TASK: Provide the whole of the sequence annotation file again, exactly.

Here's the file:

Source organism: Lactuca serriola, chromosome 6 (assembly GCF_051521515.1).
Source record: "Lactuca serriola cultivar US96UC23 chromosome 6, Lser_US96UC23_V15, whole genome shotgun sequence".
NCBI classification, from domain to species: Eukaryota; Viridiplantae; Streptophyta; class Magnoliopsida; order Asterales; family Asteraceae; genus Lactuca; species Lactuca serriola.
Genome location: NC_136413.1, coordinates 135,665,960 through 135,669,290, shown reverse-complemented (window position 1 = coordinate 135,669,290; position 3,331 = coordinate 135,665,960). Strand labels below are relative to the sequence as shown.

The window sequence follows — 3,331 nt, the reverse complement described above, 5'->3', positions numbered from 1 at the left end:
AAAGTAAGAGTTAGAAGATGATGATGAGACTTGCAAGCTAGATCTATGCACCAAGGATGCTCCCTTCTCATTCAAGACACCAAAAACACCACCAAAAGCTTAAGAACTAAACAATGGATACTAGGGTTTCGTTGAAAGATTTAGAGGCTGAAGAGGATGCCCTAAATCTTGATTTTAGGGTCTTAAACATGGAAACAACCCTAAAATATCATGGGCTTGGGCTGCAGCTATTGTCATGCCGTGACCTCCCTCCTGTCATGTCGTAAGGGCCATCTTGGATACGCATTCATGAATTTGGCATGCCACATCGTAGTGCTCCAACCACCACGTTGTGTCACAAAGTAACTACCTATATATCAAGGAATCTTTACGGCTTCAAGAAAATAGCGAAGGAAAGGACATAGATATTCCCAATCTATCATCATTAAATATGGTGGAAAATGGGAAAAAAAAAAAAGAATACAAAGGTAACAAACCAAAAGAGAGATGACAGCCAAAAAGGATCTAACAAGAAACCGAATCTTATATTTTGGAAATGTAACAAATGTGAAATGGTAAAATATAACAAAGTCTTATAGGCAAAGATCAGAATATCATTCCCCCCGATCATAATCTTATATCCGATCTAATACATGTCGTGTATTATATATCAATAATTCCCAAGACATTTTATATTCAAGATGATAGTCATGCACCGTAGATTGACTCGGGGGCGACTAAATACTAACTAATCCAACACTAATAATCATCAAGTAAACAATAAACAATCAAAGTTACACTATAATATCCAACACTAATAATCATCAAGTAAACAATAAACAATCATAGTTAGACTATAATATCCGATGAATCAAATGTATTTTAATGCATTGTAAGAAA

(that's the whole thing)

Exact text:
Source organism: Lactuca serriola, chromosome 6 (assembly GCF_051521515.1).
Source record: "Lactuca serriola cultivar US96UC23 chromosome 6, Lser_US96UC23_V15, whole genome shotgun sequence".
NCBI classification, from domain to species: Eukaryota; Viridiplantae; Streptophyta; class Magnoliopsida; order Asterales; family Asteraceae; genus Lactuca; species Lactuca serriola.
Genome location: NC_136413.1, coordinates 135,665,960 through 135,669,290, shown reverse-complemented (window position 1 = coordinate 135,669,290; position 3,331 = coordinate 135,665,960). Strand labels below are relative to the sequence as shown.

The window sequence follows — 3,331 nt, the reverse complement described above, 5'->3', positions numbered from 1 at the left end:
AAAGTAAGAGTTAGAAGATGATGATGAGACTTGCAAGCTAGATCTATGCACCAAGGATGCTCCCTTCTCATTCAAGACACCAAAAACACCACCAAAAGCTTAAGAACTAAACAATGGATACTAGGGTTTCGTTGAAAGATTTAGAGGCTGAAGAGGATGCCCTAAATCTTGATTTTAGGGTCTTAAACATGGAAACAACCCTAAAATATCATGGGCTTGGGCTGCAGCTATTGTCATGCCGTGACCTCCCTCCTGTCATGTCGTAAGGGCCATCTTGGATACGCATTCATGAATTTGGCATGCCACATCGTAGTGCTCCAACCACCACGTTGTGTCACAAAGTAACTACCTATATATCAAGGAATCTTTACGGCTTCAAGAAAATAGCGAAGGAAAGGACATAGATATTCCCAATCTATCATCATTAAATATGGTGGAAAATGGGAAAAAAAAAAAAGAATACAAAGGTAACAAACCAAAAGAGAGATGACAGCCAAAAAGGATCTAACAAGAAACCGAATCTTATATTTTGGAAATGTAACAAATGTGAAATGGTAAAATATAACAAAGTCTTATAGGCAAAGATCAGAATATCATTCCCCCCGATCATAATCTTATATCCGATCTAATACATGTCGTGTATTATATATCAATAATTCCCAAGACATTTTATATTCAAGATGATAGTCATGCACCGTAGATTGACTCGGGGGCGACTAAATACTAACTAATCCAACACTAATAATCATCAAGTAAACAATAAACAATCAAAGTTACACTATAATATCCAACACTAATAATCATCAAGTAAACAATAAACAATCATAGTTAGACTATAATATCCGATGAATCAAATGTATTTTAATGCATTGTAAGAAA